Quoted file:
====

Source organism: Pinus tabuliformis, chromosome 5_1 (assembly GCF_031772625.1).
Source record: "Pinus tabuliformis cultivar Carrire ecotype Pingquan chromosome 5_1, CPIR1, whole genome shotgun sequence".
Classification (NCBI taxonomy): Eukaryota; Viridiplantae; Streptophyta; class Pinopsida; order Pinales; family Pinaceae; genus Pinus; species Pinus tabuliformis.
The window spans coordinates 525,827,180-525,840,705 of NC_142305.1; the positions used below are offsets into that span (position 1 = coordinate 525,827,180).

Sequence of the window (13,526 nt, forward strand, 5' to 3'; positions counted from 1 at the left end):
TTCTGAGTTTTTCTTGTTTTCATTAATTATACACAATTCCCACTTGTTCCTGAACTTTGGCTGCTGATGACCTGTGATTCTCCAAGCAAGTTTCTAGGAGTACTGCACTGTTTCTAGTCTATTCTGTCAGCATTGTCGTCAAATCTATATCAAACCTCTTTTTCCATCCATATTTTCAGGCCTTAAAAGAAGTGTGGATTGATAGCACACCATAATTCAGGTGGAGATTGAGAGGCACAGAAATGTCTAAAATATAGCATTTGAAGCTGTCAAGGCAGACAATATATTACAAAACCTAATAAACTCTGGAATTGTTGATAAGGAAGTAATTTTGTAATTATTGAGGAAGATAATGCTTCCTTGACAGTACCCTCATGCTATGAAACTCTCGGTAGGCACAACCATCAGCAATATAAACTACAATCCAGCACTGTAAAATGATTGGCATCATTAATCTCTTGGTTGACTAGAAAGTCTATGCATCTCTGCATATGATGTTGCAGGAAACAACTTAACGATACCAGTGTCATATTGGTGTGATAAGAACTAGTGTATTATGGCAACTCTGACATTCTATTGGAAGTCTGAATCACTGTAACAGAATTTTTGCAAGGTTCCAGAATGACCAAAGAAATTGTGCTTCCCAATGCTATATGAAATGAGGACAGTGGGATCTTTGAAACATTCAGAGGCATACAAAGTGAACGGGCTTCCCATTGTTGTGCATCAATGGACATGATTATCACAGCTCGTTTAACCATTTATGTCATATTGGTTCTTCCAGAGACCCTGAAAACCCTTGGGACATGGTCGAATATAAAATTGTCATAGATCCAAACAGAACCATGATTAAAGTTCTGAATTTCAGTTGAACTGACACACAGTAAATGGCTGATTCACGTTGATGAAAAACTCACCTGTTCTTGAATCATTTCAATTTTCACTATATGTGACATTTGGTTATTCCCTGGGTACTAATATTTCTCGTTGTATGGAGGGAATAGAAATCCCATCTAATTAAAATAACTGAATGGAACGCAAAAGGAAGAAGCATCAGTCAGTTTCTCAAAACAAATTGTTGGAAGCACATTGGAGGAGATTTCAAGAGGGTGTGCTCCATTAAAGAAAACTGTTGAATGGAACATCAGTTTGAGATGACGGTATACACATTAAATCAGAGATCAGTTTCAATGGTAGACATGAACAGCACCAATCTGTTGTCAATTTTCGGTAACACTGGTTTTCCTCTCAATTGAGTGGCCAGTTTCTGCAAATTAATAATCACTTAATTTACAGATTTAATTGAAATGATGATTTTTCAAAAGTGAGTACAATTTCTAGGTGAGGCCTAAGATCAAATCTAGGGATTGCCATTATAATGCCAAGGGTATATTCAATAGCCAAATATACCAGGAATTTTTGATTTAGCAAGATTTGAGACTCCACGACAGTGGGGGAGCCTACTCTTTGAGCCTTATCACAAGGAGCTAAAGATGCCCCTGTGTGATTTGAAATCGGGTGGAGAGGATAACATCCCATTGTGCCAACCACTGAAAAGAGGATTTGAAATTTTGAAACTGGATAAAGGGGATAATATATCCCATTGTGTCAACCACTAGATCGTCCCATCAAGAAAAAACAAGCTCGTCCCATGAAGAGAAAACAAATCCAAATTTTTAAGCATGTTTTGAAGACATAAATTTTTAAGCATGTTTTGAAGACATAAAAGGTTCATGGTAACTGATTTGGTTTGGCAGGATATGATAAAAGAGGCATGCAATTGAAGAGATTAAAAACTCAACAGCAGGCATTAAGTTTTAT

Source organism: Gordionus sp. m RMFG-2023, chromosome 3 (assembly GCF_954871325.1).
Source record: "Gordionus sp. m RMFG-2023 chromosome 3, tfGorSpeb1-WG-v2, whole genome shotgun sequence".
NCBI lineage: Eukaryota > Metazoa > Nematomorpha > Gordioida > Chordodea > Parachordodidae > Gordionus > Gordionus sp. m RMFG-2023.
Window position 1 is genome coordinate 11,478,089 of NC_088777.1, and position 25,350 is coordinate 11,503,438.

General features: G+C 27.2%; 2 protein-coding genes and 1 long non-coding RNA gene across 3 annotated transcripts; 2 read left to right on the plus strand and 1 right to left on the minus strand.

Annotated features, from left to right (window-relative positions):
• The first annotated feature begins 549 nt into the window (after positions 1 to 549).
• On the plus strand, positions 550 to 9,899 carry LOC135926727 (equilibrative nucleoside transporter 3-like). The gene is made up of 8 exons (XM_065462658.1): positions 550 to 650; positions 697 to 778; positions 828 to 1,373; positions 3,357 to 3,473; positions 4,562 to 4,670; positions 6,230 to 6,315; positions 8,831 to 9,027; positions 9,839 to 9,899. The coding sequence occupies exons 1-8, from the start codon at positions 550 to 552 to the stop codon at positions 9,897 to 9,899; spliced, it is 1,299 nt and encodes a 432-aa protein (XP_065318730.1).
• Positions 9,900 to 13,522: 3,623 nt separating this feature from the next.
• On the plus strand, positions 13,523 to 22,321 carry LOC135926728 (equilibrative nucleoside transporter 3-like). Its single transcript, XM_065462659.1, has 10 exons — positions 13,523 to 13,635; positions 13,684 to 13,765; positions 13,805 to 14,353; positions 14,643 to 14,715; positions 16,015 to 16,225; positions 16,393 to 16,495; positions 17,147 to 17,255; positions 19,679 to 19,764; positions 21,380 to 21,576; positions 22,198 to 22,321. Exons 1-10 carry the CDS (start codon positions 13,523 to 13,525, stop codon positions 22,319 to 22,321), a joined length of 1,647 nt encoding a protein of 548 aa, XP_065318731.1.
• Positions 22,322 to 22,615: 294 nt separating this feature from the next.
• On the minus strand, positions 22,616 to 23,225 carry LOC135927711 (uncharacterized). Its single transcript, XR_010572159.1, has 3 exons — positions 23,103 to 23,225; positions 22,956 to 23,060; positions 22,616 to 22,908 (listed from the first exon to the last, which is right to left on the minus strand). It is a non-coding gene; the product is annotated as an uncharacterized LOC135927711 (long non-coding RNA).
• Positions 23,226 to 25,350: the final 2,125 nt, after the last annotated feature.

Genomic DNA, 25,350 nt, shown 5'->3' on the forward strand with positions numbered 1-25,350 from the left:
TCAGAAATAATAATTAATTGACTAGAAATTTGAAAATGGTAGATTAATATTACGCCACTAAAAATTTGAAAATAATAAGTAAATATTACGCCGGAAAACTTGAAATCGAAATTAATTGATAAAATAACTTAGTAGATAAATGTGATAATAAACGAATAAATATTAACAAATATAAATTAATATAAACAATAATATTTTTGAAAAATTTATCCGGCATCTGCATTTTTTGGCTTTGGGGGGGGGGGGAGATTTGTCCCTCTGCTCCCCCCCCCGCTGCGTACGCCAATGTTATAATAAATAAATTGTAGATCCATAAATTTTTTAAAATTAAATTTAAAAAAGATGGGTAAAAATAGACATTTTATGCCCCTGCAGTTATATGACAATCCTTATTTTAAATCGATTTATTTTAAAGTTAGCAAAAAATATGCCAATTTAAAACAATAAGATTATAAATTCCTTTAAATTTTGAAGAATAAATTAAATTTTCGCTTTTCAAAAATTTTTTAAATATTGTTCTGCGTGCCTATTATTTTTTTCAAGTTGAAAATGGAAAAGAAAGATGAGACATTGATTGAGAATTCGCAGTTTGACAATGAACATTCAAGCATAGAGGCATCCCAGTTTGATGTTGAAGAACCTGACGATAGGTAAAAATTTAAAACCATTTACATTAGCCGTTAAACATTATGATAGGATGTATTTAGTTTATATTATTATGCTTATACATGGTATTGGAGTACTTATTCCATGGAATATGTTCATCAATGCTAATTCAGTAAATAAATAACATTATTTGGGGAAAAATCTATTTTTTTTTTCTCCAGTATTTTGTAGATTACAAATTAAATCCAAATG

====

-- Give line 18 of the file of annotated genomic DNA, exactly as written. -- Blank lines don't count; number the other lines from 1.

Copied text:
• On the minus strand, positions 22,616 to 23,225 carry LOC135927711 (uncharacterized). Its single transcript, XR_010572159.1, has 3 exons — positions 23,103 to 23,225; positions 22,956 to 23,060; positions 22,616 to 22,908 (listed from the first exon to the last, which is right to left on the minus strand). It is a non-coding gene; the product is annotated as an uncharacterized LOC135927711 (long non-coding RNA).